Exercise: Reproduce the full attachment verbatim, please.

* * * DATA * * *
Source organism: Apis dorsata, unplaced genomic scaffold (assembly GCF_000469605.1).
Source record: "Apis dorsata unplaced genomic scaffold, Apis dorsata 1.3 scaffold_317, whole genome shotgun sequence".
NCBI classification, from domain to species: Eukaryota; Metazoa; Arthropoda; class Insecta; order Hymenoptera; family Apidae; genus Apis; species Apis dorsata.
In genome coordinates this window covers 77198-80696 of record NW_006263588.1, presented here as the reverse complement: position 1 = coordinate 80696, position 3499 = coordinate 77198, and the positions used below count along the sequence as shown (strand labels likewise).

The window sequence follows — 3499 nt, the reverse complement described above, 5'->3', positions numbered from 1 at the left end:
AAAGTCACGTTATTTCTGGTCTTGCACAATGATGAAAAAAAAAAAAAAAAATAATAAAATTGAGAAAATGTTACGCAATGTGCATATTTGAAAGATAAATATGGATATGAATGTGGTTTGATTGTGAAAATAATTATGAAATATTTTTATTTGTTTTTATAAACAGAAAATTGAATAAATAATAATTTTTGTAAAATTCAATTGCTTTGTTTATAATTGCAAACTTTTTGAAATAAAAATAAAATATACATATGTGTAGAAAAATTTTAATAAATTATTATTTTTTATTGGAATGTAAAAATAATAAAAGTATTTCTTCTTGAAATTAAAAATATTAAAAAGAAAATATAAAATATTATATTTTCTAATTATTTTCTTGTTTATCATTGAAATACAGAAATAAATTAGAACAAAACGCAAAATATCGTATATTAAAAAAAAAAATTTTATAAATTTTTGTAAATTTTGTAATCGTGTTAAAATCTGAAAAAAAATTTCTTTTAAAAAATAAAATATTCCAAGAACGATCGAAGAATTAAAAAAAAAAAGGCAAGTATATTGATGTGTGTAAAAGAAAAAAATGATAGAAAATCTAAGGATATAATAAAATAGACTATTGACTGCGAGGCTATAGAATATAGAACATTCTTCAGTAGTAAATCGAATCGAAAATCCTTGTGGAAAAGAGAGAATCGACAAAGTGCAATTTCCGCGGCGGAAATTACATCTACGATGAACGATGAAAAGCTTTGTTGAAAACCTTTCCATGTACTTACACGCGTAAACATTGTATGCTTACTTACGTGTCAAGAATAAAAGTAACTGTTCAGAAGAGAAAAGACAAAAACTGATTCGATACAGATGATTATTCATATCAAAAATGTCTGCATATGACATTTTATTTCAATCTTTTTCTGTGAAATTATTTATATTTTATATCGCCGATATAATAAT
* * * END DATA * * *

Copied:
Source organism: Apis dorsata, unplaced genomic scaffold (assembly GCF_000469605.1).
Source record: "Apis dorsata unplaced genomic scaffold, Apis dorsata 1.3 scaffold_317, whole genome shotgun sequence".
NCBI classification, from domain to species: Eukaryota; Metazoa; Arthropoda; class Insecta; order Hymenoptera; family Apidae; genus Apis; species Apis dorsata.
In genome coordinates this window covers 77198-80696 of record NW_006263588.1, presented here as the reverse complement: position 1 = coordinate 80696, position 3499 = coordinate 77198, and the positions used below count along the sequence as shown (strand labels likewise).

The window sequence follows — 3499 nt, the reverse complement described above, 5'->3', positions numbered from 1 at the left end:
AAAGTCACGTTATTTCTGGTCTTGCACAATGATGAAAAAAAAAAAAAAAAATAATAAAATTGAGAAAATGTTACGCAATGTGCATATTTGAAAGATAAATATGGATATGAATGTGGTTTGATTGTGAAAATAATTATGAAATATTTTTATTTGTTTTTATAAACAGAAAATTGAATAAATAATAATTTTTGTAAAATTCAATTGCTTTGTTTATAATTGCAAACTTTTTGAAATAAAAATAAAATATACATATGTGTAGAAAAATTTTAATAAATTATTATTTTTTATTGGAATGTAAAAATAATAAAAGTATTTCTTCTTGAAATTAAAAATATTAAAAAGAAAATATAAAATATTATATTTTCTAATTATTTTCTTGTTTATCATTGAAATACAGAAATAAATTAGAACAAAACGCAAAATATCGTATATTAAAAAAAAAAATTTTATAAATTTTTGTAAATTTTGTAATCGTGTTAAAATCTGAAAAAAAATTTCTTTTAAAAAATAAAATATTCCAAGAACGATCGAAGAATTAAAAAAAAAAAGGCAAGTATATTGATGTGTGTAAAAGAAAAAAATGATAGAAAATCTAAGGATATAATAAAATAGACTATTGACTGCGAGGCTATAGAATATAGAACATTCTTCAGTAGTAAATCGAATCGAAAATCCTTGTGGAAAAGAGAGAATCGACAAAGTGCAATTTCCGCGGCGGAAATTACATCTACGATGAACGATGAAAAGCTTTGTTGAAAACCTTTCCATGTACTTACACGCGTAAACATTGTATGCTTACTTACGTGTCAAGAATAAAAGTAACTGTTCAGAAGAGAAAAGACAAAAACTGATTCGATACAGATGATTATTCATATCAAAAATGTCTGCATATGACATTTTATTTCAATCTTTTTCTGTGAAATTATTTATATTTTATATCGCCGATATAATAAT